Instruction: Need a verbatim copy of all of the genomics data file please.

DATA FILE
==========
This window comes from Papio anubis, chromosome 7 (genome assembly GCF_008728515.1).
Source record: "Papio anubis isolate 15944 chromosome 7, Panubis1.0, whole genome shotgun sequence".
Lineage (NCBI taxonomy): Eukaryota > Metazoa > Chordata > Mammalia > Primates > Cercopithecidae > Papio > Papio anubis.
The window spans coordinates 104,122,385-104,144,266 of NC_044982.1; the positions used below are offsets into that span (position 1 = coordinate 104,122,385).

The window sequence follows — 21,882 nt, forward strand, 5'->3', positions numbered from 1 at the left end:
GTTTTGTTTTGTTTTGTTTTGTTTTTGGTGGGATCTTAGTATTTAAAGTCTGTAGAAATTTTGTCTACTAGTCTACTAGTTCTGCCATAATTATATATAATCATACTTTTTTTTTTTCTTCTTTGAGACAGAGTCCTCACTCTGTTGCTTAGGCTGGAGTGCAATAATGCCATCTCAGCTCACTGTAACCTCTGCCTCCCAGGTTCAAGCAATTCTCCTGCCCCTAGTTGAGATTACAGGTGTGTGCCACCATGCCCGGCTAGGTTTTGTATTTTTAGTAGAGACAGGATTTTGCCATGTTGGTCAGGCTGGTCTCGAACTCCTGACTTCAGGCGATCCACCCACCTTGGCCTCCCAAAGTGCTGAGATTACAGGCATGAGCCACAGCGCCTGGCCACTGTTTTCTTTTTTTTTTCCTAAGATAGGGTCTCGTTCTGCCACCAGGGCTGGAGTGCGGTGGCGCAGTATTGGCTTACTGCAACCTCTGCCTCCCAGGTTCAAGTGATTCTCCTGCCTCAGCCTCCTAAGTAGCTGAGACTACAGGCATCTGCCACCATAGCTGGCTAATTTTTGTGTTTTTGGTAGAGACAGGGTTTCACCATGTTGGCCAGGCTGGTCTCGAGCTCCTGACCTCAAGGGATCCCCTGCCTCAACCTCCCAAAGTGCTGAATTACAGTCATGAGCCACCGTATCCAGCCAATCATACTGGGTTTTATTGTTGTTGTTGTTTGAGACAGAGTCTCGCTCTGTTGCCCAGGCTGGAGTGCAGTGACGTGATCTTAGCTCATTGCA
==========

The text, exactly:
This window comes from Papio anubis, chromosome 7 (genome assembly GCF_008728515.1).
Source record: "Papio anubis isolate 15944 chromosome 7, Panubis1.0, whole genome shotgun sequence".
Lineage (NCBI taxonomy): Eukaryota > Metazoa > Chordata > Mammalia > Primates > Cercopithecidae > Papio > Papio anubis.
The window spans coordinates 104,122,385-104,144,266 of NC_044982.1; the positions used below are offsets into that span (position 1 = coordinate 104,122,385).

The window sequence follows — 21,882 nt, forward strand, 5'->3', positions numbered from 1 at the left end:
GTTTTGTTTTGTTTTGTTTTGTTTTTGGTGGGATCTTAGTATTTAAAGTCTGTAGAAATTTTGTCTACTAGTCTACTAGTTCTGCCATAATTATATATAATCATACTTTTTTTTTTTCTTCTTTGAGACAGAGTCCTCACTCTGTTGCTTAGGCTGGAGTGCAATAATGCCATCTCAGCTCACTGTAACCTCTGCCTCCCAGGTTCAAGCAATTCTCCTGCCCCTAGTTGAGATTACAGGTGTGTGCCACCATGCCCGGCTAGGTTTTGTATTTTTAGTAGAGACAGGATTTTGCCATGTTGGTCAGGCTGGTCTCGAACTCCTGACTTCAGGCGATCCACCCACCTTGGCCTCCCAAAGTGCTGAGATTACAGGCATGAGCCACAGCGCCTGGCCACTGTTTTCTTTTTTTTTTCCTAAGATAGGGTCTCGTTCTGCCACCAGGGCTGGAGTGCGGTGGCGCAGTATTGGCTTACTGCAACCTCTGCCTCCCAGGTTCAAGTGATTCTCCTGCCTCAGCCTCCTAAGTAGCTGAGACTACAGGCATCTGCCACCATAGCTGGCTAATTTTTGTGTTTTTGGTAGAGACAGGGTTTCACCATGTTGGCCAGGCTGGTCTCGAGCTCCTGACCTCAAGGGATCCCCTGCCTCAACCTCCCAAAGTGCTGAATTACAGTCATGAGCCACCGTATCCAGCCAATCATACTGGGTTTTATTGTTGTTGTTGTTTGAGACAGAGTCTCGCTCTGTTGCCCAGGCTGGAGTGCAGTGACGTGATCTTAGCTCATTGCA